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  • Writer's pictureThe San Juan Daily Star

Study: Positive impacts of changes to work & child tax credits are real but fall short

Cecille Blondet, executive director of Open Spaces

By The Star Staff

An analysis by the pro-transparency organization Open Spaces (EA) concluded that although changes to the local earned income tax credit (EITC) and child tax credit (CTC) this year have had a positive impact on the pockets of more than 515,000 and 223,000 families, respectively, more needs to be done.

The study found that more significant measures are required to effectively combat economic insecurity and sustainably increase labor participation in the formal labor market.

The senior analyst of public policy and research director at EA, Daniel Santamaría Ots, said the study was based on information from 4 million individual tax returns, which allowed the evaluation of 20 variables of each tax unit for the past three years. The EA report places greater emphasis on the EITC, a program that has proven to dramatically impact poverty in the United States (by annually helping more than 5.6 million people to exceed the poverty line and to improve economic security for another 16.5 million).

Santamaría Ots recommended that the federal EITC contribution to Puerto Rico should be equal to the average per capita distribution of the states and that the CTC should be transferred from the Internal Revenue Service to the Puerto Rico Treasury Department to allow families to receive the credit.

“Our analysis shows that progress has been made, although the amount of federal funds invested in EITC is still insufficient to combat economic insecurity and increase the labor participation rate in Puerto Rico,” Santamaría Ots said. “Additionally, many people are not receiving the CTC in Puerto Rico when they could have received it since early April. The most vulnerable families need the money in their pocket as soon as possible.”

“The learning in both programs shows us that immediate adjustments are required,” the economist added. “The effect of both programs on reducing the poverty rate has been significant. However, Puerto Rico, the poorest jurisdiction in the United States, has a long way to go. Urgent action is needed if we want the effects to be sustainable and continuous in time.”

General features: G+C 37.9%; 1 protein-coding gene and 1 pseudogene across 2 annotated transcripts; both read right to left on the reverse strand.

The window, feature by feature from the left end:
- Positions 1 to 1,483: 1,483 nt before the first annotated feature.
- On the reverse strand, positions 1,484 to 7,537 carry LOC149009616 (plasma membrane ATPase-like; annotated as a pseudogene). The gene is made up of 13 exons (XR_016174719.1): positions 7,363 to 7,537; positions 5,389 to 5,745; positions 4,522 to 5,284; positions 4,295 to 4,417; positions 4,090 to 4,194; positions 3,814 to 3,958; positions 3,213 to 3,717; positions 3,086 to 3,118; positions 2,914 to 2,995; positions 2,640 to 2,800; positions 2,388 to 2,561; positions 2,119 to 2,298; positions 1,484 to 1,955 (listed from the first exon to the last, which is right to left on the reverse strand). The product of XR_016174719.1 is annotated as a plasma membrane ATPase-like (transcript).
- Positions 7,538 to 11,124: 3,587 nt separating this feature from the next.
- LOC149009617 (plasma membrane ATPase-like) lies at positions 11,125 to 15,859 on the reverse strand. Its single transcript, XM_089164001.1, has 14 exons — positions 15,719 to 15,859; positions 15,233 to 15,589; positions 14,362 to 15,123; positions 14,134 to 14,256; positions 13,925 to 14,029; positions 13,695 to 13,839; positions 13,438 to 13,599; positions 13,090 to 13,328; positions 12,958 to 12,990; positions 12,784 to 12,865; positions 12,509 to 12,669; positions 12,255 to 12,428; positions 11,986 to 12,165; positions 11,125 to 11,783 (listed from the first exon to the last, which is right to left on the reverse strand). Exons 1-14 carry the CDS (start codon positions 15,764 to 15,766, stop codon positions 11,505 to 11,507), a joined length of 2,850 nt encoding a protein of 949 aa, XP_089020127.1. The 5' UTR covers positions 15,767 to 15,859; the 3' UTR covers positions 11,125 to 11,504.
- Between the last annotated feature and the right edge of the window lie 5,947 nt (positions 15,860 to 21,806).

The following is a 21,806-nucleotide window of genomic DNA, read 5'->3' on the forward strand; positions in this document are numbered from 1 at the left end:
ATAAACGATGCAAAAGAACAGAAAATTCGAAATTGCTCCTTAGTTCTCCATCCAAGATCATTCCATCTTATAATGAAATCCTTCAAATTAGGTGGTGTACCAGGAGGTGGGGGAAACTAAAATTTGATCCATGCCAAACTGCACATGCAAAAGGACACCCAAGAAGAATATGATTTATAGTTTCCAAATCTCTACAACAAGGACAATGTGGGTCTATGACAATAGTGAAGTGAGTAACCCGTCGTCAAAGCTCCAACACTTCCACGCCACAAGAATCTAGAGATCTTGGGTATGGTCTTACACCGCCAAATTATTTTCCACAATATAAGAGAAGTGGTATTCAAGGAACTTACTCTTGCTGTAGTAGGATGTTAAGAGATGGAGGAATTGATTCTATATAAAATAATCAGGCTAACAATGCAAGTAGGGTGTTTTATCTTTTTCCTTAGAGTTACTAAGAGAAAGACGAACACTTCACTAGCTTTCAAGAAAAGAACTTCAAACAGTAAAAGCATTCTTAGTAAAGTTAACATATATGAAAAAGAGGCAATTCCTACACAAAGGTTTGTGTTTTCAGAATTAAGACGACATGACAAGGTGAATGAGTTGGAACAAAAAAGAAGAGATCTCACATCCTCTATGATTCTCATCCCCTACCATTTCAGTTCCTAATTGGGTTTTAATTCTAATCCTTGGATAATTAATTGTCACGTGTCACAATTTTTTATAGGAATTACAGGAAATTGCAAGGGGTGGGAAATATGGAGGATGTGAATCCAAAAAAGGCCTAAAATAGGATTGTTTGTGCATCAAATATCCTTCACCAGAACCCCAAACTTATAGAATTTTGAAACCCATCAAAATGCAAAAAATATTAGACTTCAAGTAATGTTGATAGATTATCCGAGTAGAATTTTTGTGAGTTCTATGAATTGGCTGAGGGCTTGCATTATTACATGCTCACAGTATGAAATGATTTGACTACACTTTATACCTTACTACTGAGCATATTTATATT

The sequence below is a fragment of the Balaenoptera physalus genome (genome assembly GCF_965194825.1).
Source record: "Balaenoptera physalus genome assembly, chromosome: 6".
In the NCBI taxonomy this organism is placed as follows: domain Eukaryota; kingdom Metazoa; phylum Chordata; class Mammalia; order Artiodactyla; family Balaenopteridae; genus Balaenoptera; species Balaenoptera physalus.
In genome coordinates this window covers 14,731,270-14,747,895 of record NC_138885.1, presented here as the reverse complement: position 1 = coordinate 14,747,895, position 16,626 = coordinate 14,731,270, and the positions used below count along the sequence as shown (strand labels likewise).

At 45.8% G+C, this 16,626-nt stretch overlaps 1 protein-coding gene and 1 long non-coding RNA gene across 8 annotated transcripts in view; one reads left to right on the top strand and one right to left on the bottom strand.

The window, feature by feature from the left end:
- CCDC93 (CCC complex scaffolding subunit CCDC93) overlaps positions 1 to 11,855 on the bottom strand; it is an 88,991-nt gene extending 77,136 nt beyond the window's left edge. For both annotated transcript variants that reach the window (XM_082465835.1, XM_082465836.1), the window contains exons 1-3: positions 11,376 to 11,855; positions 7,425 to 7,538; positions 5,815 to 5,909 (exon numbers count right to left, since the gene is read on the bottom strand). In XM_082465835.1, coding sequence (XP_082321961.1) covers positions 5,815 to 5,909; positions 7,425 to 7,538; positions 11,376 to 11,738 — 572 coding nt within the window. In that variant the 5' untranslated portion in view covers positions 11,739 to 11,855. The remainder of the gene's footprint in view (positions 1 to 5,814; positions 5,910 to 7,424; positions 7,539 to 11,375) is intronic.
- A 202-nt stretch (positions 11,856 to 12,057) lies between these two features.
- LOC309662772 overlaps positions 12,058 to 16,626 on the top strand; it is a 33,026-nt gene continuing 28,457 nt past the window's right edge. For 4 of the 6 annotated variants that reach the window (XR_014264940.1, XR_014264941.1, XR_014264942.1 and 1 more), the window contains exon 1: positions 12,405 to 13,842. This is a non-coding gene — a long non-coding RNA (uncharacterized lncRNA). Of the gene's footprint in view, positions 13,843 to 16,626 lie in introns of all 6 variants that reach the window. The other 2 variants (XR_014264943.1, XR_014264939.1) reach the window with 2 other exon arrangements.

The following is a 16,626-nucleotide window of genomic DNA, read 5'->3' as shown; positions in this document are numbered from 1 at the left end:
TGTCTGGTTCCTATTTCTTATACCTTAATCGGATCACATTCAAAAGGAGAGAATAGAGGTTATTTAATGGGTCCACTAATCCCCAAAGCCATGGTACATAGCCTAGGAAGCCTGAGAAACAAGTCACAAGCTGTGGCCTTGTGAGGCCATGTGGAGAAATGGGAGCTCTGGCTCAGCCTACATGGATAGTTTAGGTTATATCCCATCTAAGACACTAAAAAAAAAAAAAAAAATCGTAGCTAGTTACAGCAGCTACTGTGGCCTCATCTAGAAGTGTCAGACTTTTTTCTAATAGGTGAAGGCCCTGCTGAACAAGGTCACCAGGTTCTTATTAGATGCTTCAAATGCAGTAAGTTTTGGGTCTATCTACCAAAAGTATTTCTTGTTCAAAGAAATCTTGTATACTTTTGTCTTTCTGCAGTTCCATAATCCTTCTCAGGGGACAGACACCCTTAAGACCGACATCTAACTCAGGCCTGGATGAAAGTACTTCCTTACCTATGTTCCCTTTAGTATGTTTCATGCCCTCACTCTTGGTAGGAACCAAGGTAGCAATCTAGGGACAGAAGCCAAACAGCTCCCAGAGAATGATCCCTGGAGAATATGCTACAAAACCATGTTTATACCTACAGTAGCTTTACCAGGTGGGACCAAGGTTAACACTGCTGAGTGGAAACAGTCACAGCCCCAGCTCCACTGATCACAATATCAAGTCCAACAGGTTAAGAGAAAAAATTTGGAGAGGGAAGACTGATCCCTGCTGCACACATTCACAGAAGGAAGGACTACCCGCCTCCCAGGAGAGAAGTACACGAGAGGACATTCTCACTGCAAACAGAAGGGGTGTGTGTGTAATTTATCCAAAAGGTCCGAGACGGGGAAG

The Open Spaces team estimated that for the 2021 payroll, 44,999 contributory units (99,272 people) exceeded the poverty line by receiving the EITC. That figure represents a reduction in the poverty rate of some 3.1 percent from 40.5% to 37.44%.

“The economic insecurity in which more than a million and a half people live in Puerto Rico requires forceful action. The reincorporation of the work credit in the 2018 tax reform was a step in that direction. The redesign of local credit from the ARPA law was another,” said Cecille Blondet, executive director of Open Spaces. “The Open Spaces analysis shows that there is room for action at the local level to avoid losing the ground gained against poverty during 2021. The information that EA obtained from the tax returns for the years 2019, 2020 and 2021 allowed for an accurate analysis. It turned estimates into accurate data and robust evidence to support public policy decisions.”

Blondet, at the same time, denounced what she said was resistance on the part of the Treasury Department to divulge information requested by the organization that prevents a rendering of accounts regarding the disbursement of public funds assigned for credit for work. The request for information has been the subject of a lawsuit filed against the Treasury.

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